San Francisco Symphony quartet plays
for higher wages
By Brent Begin
January 23, 2006
SAN FRANCISCO (BCN) -- A quartet of San Francisco Symphony
musicians played under the San Francisco City Hall rotunda today
at noon to protest stalled contract negotiations.
Dozens of passers by paused to listen to a rendition of Mozart's
"The Dissonant Quartet" as negotiators and musicians
made a case for higher wages and compensation packages.
The San Francisco Symphony musicians, part of Local Six of the
Musicians Union, have worked without a contract since Nov. 26,
2005, when the last one expired.
David Gaudry, a member of the negotiations committee, said salary,
seniority pay, and pension packages were at the bottom compared
with competing markets around the country like Los Angeles and
The three violinists and one cellist comprising the quartet wore
Cleveland Indians baseball hats along with formal attire to symbolize
the similarity between their wages and those of the Cleveland
San Francisco symphony musicians make $2,195 a week in base salary
and seniority wages while Cleveland's musicians make $2,230.
The San Francisco Symphony currently works with a $175 million
endowment funded by private donors and public funds such as the
San Francisco hotel tax.
The symphony had planned for a tour through China in early February,
but musicians said they would skip the tour if they did not reach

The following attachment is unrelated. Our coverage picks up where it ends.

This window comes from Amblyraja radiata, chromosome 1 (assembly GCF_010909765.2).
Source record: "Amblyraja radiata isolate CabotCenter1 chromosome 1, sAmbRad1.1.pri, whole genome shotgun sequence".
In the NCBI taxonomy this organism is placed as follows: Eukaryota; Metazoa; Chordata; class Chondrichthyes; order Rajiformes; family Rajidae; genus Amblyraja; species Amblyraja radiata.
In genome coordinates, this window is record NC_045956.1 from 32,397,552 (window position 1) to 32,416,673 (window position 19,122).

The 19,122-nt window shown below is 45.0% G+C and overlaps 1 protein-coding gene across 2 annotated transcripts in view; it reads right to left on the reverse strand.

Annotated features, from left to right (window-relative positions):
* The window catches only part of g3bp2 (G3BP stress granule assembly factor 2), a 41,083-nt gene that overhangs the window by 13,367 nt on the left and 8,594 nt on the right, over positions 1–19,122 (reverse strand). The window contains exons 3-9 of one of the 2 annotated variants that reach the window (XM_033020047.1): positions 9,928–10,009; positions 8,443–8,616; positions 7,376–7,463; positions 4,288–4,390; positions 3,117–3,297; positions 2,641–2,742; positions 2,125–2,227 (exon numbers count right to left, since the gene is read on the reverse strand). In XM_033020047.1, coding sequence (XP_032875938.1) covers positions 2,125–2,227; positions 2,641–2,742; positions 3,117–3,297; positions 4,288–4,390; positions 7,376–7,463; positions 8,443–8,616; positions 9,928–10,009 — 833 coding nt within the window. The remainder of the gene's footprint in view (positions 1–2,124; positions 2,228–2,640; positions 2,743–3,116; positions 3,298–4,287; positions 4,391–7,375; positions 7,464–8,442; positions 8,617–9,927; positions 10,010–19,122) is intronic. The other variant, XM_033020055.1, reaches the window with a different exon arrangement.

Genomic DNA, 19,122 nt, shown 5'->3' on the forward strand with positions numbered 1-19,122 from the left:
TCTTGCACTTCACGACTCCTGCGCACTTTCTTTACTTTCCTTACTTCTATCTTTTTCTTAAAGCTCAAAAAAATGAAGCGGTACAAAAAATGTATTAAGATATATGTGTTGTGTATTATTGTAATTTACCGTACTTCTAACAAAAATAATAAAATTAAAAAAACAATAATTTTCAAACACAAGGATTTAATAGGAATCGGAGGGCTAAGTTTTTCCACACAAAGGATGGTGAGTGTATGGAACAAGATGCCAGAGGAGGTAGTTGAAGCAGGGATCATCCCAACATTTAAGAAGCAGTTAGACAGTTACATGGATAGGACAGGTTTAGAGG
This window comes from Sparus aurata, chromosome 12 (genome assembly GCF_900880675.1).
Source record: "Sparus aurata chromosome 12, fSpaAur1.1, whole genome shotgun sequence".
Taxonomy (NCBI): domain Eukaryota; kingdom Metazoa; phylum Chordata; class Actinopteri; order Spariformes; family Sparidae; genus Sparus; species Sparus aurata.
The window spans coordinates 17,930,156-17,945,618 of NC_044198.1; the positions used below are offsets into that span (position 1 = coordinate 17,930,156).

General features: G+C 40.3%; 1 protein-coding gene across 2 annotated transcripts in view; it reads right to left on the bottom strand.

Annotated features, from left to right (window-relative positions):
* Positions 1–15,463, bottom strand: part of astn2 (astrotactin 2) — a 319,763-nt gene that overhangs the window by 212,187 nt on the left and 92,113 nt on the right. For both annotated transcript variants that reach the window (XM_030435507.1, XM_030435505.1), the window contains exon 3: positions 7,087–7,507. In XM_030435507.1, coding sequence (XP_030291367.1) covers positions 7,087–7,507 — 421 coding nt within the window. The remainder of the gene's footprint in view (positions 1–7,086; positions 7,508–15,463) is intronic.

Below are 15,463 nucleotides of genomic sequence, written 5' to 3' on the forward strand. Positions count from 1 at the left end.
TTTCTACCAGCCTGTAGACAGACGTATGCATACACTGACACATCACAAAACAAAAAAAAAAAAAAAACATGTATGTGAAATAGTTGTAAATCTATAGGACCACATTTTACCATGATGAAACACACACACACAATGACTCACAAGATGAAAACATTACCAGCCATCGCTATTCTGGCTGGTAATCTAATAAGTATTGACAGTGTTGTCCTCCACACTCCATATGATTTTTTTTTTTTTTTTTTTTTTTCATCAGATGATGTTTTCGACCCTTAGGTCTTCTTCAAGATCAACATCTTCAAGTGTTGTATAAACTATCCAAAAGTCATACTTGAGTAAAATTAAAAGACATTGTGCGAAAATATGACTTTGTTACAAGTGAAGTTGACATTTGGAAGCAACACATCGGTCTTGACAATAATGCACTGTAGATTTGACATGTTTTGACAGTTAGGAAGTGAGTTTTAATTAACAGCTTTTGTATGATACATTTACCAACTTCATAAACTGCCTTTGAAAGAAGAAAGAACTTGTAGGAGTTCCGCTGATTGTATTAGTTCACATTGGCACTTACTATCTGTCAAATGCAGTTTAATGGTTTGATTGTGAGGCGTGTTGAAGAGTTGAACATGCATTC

an agreement with symphony management.
"We are doing our best to find a solution that gives our
talented musicians a contract deserving of our stature as one
of the top orchestras in the country and also sets a prudent financial
course for the future of the orchestra," wrote Brent Assink,
the symphony's executive director, in an official statement.
But according to Gaudry, management had not committed to meeting
with negotiators. "We are making ourselves available, and
we're ready to work and do whatever we have to do to close the
deal," said Gaudry.
Among the crowd were several veteran San Francisco Symphony musicians.
"I was thrilled to join this world class orchestra,"
said Steven Dibner, a bassoonist who joined the San Francisco
Symphony 22 years ago.
"It's just a matter of fairness that they treat us as world
Dibner said the symphony currently has several open positions
including lead seats for clarinet, flute, viola, and horn, and
without competitive pay, the chances of landing the worlds top
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